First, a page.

One slip, one little twist, as Michael O’Neill put it, and a hush descended over Parc de Montchervet when Kyle Lafferty clutched his groin in pain before hobbling out of Northern Ireland’s open training session on Tuesday.
The silence generated by the big noise of the squad was instructive.
The scare would have barely registered at club level, yet seasoned observers of Northern Ireland and hundreds of locals were transfixed as the towering centre-forward limped away. Everyone present understood Lafferty’s importance to the team. It explains the wild contradiction between the striker’s fortunes for clubs and country that no one is more aware of that mantle than the man himself.
Lafferty has made as many international appearances in the past 12 months as games played at club level, where he ended last season on loan at Birmingham City having been deemed surplus to requirements by Alex Neil at Norwich City for the second successive campaign.
It will be 10-9 in favour of Northern Ireland matches on Sunday when O’Neill’s team open their European Championship against Poland in Nice. The 28-year-old insists he will be available having sat out Wednesday’s training session as a precaution before getting the all-clear on the groin problem following a scan in Lyon. It is a mark of the striker’s progression that injury is the only thing that can keep him away from Northern Ireland now.
“It is strange,” says Lafferty of the contrast in his status for clubs and country. “Because the belief I have with the national team is unbelievable. Michael made me realise how important I am to the team. They know that if I turn up we can beat anyone. The last year has been an absolute nightmare for me, club-wise, but I’ve enjoyed coming away and knowing I’m going to get game time.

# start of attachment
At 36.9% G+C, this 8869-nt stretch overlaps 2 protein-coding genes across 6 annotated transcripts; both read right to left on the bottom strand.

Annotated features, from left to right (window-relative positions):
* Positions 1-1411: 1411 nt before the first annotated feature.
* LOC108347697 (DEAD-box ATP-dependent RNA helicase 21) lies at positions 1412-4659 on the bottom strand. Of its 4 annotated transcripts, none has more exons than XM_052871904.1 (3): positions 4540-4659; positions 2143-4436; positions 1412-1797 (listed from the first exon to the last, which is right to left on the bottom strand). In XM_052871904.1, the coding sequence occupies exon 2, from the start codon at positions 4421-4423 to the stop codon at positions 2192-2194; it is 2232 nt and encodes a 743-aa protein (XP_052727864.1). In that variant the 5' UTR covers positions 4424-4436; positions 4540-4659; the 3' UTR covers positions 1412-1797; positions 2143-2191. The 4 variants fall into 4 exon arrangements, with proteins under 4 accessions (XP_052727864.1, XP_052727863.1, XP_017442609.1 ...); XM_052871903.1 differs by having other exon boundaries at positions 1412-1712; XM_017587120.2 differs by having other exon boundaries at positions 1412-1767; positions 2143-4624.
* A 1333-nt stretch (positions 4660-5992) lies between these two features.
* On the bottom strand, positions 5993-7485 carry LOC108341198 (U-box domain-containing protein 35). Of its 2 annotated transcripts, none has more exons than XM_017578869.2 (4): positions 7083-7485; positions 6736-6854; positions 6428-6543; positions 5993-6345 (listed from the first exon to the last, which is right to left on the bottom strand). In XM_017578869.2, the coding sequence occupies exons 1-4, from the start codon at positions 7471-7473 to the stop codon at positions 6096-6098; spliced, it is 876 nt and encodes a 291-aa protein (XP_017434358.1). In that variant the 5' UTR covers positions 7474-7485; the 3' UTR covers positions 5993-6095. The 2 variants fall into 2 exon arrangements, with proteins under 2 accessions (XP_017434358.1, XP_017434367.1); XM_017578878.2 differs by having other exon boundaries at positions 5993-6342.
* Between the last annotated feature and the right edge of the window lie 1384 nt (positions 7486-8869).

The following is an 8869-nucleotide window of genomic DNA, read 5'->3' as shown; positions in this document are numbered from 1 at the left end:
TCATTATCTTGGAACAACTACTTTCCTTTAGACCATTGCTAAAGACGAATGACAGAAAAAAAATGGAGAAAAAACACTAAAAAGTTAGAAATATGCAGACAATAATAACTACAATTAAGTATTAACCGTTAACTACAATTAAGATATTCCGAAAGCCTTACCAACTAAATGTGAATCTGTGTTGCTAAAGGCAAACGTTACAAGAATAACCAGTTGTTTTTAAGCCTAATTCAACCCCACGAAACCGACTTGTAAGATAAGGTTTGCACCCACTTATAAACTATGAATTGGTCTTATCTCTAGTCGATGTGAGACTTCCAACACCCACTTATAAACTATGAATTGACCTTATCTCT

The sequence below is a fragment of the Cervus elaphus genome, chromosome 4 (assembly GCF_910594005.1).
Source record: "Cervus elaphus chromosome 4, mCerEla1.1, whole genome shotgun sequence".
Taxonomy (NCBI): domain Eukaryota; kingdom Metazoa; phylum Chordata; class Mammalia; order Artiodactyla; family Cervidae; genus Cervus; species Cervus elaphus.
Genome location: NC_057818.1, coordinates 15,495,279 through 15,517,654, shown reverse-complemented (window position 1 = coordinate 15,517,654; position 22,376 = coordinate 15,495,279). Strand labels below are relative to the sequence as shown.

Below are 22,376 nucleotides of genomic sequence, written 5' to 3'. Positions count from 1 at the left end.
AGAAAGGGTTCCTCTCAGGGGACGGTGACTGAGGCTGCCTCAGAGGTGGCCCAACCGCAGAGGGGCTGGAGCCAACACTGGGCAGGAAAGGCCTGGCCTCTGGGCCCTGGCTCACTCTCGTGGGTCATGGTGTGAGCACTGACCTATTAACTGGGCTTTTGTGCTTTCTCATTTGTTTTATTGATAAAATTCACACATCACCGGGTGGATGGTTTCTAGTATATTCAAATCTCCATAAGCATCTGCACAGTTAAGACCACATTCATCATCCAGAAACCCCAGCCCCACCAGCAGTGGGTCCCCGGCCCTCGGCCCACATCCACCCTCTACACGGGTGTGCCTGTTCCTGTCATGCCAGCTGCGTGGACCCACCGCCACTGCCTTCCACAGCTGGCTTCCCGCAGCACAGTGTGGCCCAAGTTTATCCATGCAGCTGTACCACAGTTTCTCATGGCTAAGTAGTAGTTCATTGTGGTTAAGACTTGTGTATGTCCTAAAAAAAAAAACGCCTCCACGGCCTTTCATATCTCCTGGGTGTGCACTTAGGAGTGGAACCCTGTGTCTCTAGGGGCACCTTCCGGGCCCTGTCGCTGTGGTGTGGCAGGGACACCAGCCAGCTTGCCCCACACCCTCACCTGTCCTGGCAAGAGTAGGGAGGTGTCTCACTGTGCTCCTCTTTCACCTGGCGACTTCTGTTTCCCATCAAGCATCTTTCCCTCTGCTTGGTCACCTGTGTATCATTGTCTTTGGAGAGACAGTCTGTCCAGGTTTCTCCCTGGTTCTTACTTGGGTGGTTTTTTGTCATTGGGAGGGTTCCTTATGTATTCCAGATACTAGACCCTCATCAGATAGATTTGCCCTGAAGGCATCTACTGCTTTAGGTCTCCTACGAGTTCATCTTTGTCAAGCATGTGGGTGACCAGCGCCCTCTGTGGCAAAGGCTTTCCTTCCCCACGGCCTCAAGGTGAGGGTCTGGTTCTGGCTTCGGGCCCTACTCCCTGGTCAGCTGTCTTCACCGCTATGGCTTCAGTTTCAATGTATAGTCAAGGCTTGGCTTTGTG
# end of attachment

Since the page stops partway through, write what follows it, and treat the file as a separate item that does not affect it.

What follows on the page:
“Not in a cocky way but I’m the centre of attention. The more I score the more I want to do even better. The press I’m getting, the things people say about me, I love all that. Three years before, they said I should never wear the green shirt again. That was hurtful and I hope I’ve changed a lot of people’s minds. It was probably the lowest part of my career. It was hurtful and I did think about chucking it. Would the team benefit more without me being there? I spoke to the people who matter to me and they talked me out of it.”
Lafferty has frequently cited O’Neill, and specifically the home truths the manager delivered following the forward’s foolish dismissal against Portugal in 2013, as reason for his revival. Seven goals in qualifying – a feat bettered only by Robert Lewandowski, Zlatan Ibrahimovic, Thomas Müller, Edin Dzeko and Russia’s Artyom Dzyuba – is the measure of the response and his influence on Northern Ireland’s first qualification for a tournament in 30 years. But there is a significant other who refocused the man from Enniskillen on and off the pitch, Lafferty’s new wife, Vanessa Chung.